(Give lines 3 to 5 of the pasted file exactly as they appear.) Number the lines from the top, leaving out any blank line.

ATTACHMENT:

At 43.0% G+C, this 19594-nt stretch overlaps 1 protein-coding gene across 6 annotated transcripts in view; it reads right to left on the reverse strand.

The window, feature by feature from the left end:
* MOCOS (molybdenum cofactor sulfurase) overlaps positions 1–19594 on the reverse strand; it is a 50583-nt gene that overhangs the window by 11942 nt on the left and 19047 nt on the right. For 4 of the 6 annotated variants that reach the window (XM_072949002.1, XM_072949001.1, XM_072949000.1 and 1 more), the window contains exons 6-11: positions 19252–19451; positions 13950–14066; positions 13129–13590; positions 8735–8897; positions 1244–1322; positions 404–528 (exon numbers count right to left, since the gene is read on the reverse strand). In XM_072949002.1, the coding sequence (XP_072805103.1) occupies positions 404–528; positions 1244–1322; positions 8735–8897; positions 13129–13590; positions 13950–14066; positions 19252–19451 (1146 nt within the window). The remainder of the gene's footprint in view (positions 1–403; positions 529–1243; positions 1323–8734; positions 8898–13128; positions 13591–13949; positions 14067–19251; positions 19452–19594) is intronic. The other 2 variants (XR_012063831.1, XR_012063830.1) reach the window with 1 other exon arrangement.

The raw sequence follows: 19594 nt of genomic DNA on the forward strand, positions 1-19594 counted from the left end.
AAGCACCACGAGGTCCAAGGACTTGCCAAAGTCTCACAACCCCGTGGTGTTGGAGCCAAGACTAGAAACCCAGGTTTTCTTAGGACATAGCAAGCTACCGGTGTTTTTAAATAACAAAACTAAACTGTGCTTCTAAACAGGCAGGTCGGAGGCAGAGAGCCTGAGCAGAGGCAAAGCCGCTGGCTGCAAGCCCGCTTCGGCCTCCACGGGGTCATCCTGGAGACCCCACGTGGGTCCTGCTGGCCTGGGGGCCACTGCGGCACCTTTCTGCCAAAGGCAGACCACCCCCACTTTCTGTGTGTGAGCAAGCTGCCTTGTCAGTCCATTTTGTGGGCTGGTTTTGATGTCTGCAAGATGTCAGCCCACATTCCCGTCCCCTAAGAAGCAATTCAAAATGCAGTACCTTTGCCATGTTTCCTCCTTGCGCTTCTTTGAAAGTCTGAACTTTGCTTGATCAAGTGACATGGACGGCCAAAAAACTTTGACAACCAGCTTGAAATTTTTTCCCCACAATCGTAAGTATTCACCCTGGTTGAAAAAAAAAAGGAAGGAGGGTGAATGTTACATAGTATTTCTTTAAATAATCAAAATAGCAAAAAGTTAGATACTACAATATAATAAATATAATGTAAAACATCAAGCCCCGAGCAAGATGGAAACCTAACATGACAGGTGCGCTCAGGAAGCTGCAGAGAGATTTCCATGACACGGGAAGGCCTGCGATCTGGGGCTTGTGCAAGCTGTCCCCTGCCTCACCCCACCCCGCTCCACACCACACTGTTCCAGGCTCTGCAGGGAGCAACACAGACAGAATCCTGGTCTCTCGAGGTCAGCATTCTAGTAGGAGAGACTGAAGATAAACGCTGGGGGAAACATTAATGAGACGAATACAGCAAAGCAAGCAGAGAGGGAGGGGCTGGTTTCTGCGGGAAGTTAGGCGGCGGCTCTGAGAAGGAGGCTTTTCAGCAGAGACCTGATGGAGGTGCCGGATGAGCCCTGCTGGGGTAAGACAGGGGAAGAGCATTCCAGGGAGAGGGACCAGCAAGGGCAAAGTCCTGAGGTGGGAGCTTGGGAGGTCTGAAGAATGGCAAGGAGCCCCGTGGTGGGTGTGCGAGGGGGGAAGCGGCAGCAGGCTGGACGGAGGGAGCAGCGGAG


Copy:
* MOCOS (molybdenum cofactor sulfurase) overlaps positions 1–19594 on the reverse strand; it is a 50583-nt gene that overhangs the window by 11942 nt on the left and 19047 nt on the right. For 4 of the 6 annotated variants that reach the window (XM_072949002.1, XM_072949001.1, XM_072949000.1 and 1 more), the window contains exons 6-11: positions 19252–19451; positions 13950–14066; positions 13129–13590; positions 8735–8897; positions 1244–1322; positions 404–528 (exon numbers count right to left, since the gene is read on the reverse strand). In XM_072949002.1, the coding sequence (XP_072805103.1) occupies positions 404–528; positions 1244–1322; positions 8735–8897; positions 13129–13590; positions 13950–14066; positions 19252–19451 (1146 nt within the window). The remainder of the gene's footprint in view (positions 1–403; positions 529–1243; positions 1323–8734; positions 8898–13128; positions 13591–13949; positions 14067–19251; positions 19452–19594) is intronic. The other 2 variants (XR_012063831.1, XR_012063830.1) reach the window with 1 other exon arrangement.

The raw sequence follows: 19594 nt of genomic DNA on the forward strand, positions 1-19594 counted from the left end.
AAGCACCACGAGGTCCAAGGACTTGCCAAAGTCTCACAACCCCGTGGTGTTGGAGCCAAGACTAGAAACCCAGGTTTTCTTAGGACATAGCAAGCTACCGGTGTTTTTAAATAACAAAACTAAACTGTGCTTCTAAACAGGCAGGTCGGAGGCAGAGAGCCTGAGCAGAGGCAAAGCCGCTGGCTGCAAGCCCGCTTCGGCCTCCACGGGGTCATCCTGGAGACCCCACGTGGGTCCTGCTGGCCTGGGGGCCACTGCGGCACCTTTCTGCCAAAGGCAGACCACCCCCACTTTCTGTGTGTGAGCAAGCTGCCTTGTCAGTCCATTTTGTGGGCTGGTTTTGATGTCTGCAAGATGTCAGCCCACATTCCCGTCCCCTAAGAAGCAATTCAAAATGCAGTACCTTTGCCATGTTTCCTCCTTGCGCTTCTTTGAAAGTCTGAACTTTGCTTGATCAAGTGACATGGACGGCCAAAAAACTTTGACAACCAGCTTGAAATTTTTTCCCCACAATCGTAAGTATTCACCCTGGTTGAAAAAAAAAAGGAAGGAGGGTGAATGTTACATAGTATTTCTTTAAATAATCAAAATAGCAAAAAGTTAGATACTACAATATAATAAATATAATGTAAAACATCAAGCCCCGAGCAAGATGGAAACCTAACATGACAGGTGCGCTCAGGAAGCTGCAGAGAGATTTCCATGACACGGGAAGGCCTGCGATCTGGGGCTTGTGCAAGCTGTCCCCTGCCTCACCCCACCCCGCTCCACACCACACTGTTCCAGGCTCTGCAGGGAGCAACACAGACAGAATCCTGGTCTCTCGAGGTCAGCATTCTAGTAGGAGAGACTGAAGATAAACGCTGGGGGAAACATTAATGAGACGAATACAGCAAAGCAAGCAGAGAGGGAGGGGCTGGTTTCTGCGGGAAGTTAGGCGGCGGCTCTGAGAAGGAGGCTTTTCAGCAGAGACCTGATGGAGGTGCCGGATGAGCCCTGCTGGGGTAAGACAGGGGAAGAGCATTCCAGGGAGAGGGACCAGCAAGGGCAAAGTCCTGAGGTGGGAGCTTGGGAGGTCTGAAGAATGGCAAGGAGCCCCGTGGTGGGTGTGCGAGGGGGGAAGCGGCAGCAGGCTGGACGGAGGGAGCAGCGGAG